An extract from a Yoruba Praise-Poem from Nigeria. According to legend, Olu Oje was one of the first kings at Ile Ife. Forced to abdicate because of his bad temper, he went into exile and founded the town of Oje, bearing the title Olu Oje, king of Oje.
Offspring of Layimese who was invited to assume a chieftaincy title,
Because of a chieftaincy title he went to Oje.
In order to be crowned King, he had to go to the River Yemetu.
He was duly crowned,
And duly proclaimed a paramount chief.
Consequently he gained more honour.
Saturated with glory,
Dressed in flaming robes,
Clothed in gorgeous attire,
He returned home.
An improvised recitation sung by a Yoruba bride as she is escorted by musicians and relatives to her husband’s house. She speaks her mind about all the hopes and concerns that she has, whilst drummers announce her arrival.
Those who stand-let them stand well.
Those who stop-let them stoop well.
Those who sit on the verandah-let them receive our thanks.
You the elders, who have come from far,
I thank you for honouring this day.
A Yoruba funeral poem from the African nation of Nigeria. Within a few lines the poem evokes the weight of bereavement, and contrasts the reverence in which some deaths are held with the unsentimentality of others.
I cannot carry it
I cannot carry it.
If I could carry it,
I would carry it.
A collection of praises (Oriki) for the Orisha Ogun. Some of these were included in a previous post, but are included again here to illustrate how different Oriki could be recombined in performance.
Ogun kills on the right and destroys on the right.
Ogun kills on the left and destroys on the left.
Ogun kills suddenly in the house and suddenly in the field.
Ogun kills the child with the iron with which it plays.
Ulli Beier describes Alajire as a manifestation of the Orisha, Sonponna, who is more commonly known as Babalu-Aye. This Orisha is associated with suffering and diseases such as smallpox, leprosy and AIDS. This poem describes Alajire as both terrifying in his unpredictability but also emphasises that it is only by undergoing suffering that individuals can attain maturity and wisdom.
Alijire, we ask you to be patient,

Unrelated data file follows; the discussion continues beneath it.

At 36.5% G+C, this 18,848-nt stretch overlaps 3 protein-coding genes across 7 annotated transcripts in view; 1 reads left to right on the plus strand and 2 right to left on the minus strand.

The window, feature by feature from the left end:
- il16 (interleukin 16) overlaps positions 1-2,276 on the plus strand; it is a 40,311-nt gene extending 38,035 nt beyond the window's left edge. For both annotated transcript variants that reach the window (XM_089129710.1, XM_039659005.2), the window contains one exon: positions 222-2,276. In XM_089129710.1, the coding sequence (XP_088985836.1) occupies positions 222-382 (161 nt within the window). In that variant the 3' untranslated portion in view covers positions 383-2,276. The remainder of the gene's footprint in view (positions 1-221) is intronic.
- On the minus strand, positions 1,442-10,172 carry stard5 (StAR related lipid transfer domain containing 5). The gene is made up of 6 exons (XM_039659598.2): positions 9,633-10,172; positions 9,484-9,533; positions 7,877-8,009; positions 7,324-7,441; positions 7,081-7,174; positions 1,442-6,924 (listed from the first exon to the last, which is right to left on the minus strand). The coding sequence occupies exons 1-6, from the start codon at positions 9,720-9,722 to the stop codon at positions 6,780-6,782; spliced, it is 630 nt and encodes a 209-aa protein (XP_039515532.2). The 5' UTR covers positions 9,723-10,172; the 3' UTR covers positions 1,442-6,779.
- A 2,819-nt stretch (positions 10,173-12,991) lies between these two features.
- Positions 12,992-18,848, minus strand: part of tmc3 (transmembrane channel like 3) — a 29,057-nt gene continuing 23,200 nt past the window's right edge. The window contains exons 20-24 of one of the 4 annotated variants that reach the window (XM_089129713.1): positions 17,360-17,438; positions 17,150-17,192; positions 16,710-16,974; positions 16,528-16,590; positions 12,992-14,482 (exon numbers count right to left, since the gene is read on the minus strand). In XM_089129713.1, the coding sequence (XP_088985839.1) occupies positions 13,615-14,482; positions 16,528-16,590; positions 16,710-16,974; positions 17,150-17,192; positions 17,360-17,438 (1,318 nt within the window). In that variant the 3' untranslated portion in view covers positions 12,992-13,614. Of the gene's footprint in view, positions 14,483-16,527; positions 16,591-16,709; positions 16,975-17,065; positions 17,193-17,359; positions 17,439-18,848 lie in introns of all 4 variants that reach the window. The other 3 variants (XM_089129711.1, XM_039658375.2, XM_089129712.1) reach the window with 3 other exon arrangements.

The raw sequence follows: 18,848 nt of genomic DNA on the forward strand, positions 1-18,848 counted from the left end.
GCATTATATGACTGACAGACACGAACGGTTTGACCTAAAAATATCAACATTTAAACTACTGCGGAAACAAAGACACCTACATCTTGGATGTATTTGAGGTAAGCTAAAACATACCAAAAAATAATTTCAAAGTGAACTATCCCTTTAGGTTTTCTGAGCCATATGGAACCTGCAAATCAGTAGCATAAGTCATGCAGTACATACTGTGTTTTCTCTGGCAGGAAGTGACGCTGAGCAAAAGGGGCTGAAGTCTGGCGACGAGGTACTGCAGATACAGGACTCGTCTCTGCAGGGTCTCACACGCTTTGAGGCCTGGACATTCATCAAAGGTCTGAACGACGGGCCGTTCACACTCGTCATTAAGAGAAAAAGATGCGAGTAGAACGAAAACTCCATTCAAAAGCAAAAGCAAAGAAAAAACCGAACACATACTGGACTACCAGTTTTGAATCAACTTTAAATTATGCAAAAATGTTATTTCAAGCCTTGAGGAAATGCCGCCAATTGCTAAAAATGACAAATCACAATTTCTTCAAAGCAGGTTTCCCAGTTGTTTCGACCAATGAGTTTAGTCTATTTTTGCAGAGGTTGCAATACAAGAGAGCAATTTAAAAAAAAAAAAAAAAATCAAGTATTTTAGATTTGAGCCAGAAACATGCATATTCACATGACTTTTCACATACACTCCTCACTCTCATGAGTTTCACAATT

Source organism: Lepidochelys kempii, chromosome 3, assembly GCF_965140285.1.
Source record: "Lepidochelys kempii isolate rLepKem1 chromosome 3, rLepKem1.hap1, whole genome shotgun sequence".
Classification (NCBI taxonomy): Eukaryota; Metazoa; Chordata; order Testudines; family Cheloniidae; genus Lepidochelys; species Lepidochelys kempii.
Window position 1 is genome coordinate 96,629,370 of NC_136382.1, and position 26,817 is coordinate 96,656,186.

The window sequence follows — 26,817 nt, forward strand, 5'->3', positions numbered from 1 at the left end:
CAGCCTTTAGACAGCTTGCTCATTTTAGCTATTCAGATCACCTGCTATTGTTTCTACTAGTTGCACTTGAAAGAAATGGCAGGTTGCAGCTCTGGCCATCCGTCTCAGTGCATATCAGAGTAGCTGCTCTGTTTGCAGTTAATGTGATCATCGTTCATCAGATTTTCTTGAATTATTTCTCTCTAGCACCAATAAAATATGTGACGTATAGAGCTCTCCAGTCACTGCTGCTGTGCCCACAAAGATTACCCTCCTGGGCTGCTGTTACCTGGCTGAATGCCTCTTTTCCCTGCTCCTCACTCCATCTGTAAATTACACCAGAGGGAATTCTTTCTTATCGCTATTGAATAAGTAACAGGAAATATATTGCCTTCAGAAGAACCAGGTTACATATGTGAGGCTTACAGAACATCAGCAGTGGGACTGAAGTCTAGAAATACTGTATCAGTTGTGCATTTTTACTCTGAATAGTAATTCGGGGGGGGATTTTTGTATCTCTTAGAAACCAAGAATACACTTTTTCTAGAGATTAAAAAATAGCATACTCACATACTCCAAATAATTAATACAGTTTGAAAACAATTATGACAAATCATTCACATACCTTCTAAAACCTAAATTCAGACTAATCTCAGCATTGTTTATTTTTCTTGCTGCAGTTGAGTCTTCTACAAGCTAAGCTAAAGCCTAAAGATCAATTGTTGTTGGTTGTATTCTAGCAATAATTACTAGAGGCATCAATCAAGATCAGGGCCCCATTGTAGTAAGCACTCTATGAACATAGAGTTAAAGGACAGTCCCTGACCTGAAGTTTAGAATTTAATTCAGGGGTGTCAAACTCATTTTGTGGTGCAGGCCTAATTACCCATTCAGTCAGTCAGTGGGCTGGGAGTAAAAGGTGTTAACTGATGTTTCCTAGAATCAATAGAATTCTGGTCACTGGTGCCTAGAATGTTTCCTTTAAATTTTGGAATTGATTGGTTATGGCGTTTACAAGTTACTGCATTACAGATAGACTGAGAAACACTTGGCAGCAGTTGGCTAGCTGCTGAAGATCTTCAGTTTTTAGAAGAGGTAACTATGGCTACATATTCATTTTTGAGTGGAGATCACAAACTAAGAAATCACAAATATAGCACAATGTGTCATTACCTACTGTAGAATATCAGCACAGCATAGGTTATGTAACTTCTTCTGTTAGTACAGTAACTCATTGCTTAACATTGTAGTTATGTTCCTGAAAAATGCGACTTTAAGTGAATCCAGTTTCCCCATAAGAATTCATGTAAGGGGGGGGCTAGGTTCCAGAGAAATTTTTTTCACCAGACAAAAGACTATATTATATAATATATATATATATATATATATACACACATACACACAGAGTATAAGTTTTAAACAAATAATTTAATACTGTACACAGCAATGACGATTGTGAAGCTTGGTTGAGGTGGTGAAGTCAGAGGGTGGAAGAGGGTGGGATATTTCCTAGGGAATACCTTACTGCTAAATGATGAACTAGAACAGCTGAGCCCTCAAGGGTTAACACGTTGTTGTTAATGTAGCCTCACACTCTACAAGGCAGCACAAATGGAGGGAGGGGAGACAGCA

you are very quick-tempered,
and we worship you for it.
We ask you to be moderate,
you are wildly extravagant
and we pray to you for it.
We ask you not to be jealous,
you are madly jealous,
and we love you for it.
Oshun is an Orisha goddess associated with rivers and the marketplace. Medicines for fertility, wealth, love and intimacy are often attributed to her.
Brass and parrot feathers
on a velvet skin.
White cowrie shells
on black buttocks.
Her eyes sparkle in the forest,
like the sun on the river.
She is the wisdom of the forest
she is the wisdom of the river.
Obatala (King of White Cloth) is one of the eldest Orisha and held responsible for the creation of the earth and of human bodies. His devotees aim to reflect the purity of Obatala’s white clothing, striving for moral impeccability in their actions.
He is patient.
He is silent.
Without anger he pronounces his judgement.
He is distant,
but his eye rests on the town.
He kills the initiate
and rouses him to new life.
A Yoruba Praise-Poem from Nigeria. According to legend, the first Alaafin or King of the powerful Yoruba kingdom of Oyo was Oranyan. He chose a trader whom he named Onikoyi (meaning, ‘You, the Man Carrying a Basket’) to be one of his generals, holding command over 1469 men who were obliged to fight to the death and never turn their backs to the enemy. Onikoyi, then, is remembered first and foremost as a warrior. His descendants became rulers of the town of Ikoyi, under the Alaafin.
Onikoyi, the warrior who never received an arrow in his back.
Child of the water lily, child of the squirrel.
The bird’s foot shall never touch the water.
The river shall never be at rest.
Onikoyi, the warrior
Who frightens death himself.
A Yoruba Iwi chant from Nigeria. Iwi is the poetry of masqueraders, who personify the ancestors in the Egungun masks. Through the masks, the ancestors comment wisely or satirically on the living. In Tricks a series of proverb-type metaphors are put together to make the point that death is unavoidable.
The star is trying to outshine the moon,
The frog is preparing a trick to get wings,
The one who wears a cotton dress pretends to wear velvet,
The one who is wearing velvet pretends to be a king.
We all try to do
What God never intends us to do.
Watch out, ‘We shall catch and kill’
Is what we cry when we go to the battlefield:
We tend to forget that we shall meet another man there
Uttering the same cry.
When Death is far away,
We may protect our child with aja charm:
When Death arrives,
He tears the aja from his neck
And carries the child along.
from Yoruba Poetry (1970),
ed. Professor Ulli Beier
A Yoruba Iwi song from Nigeria.
The owner of yam peels his yam in the house:
A neighbour knocks at the door.
The owner of yam throws his yam in the bedroom:
The neighbour says, ‘I just heard
A sound, kerekere, that’s why I came.’
The owner of yam replies,
‘That was nothing, I was sharpening two knives.’
The neighbour says again, ‘I still heard
Something like bi sound behind your door.’
The owner of yam says,
‘I merely tried my door with a mallet.’
The neighbour says again,
‘What about this huge fire burning on your hearth?’
The fellow replies,
‘I am merely warming water for my bath.’
The neighbour persists,
‘Why is your skin all white, when this is not the Harmattan season?’
The fellow is ready with his reply,
‘I was rolling on the floor when I heard of the death of Agadapidi.’
Then the neighbour says, ‘Peace be with you.’
Then the owner of yam starts to shout,
‘There cannot be peace
Unless the owner of food is allowed to eat his own food!’
from Yoruba Poetry (1970),
Cambridge University Press
by Professor Ulli Beier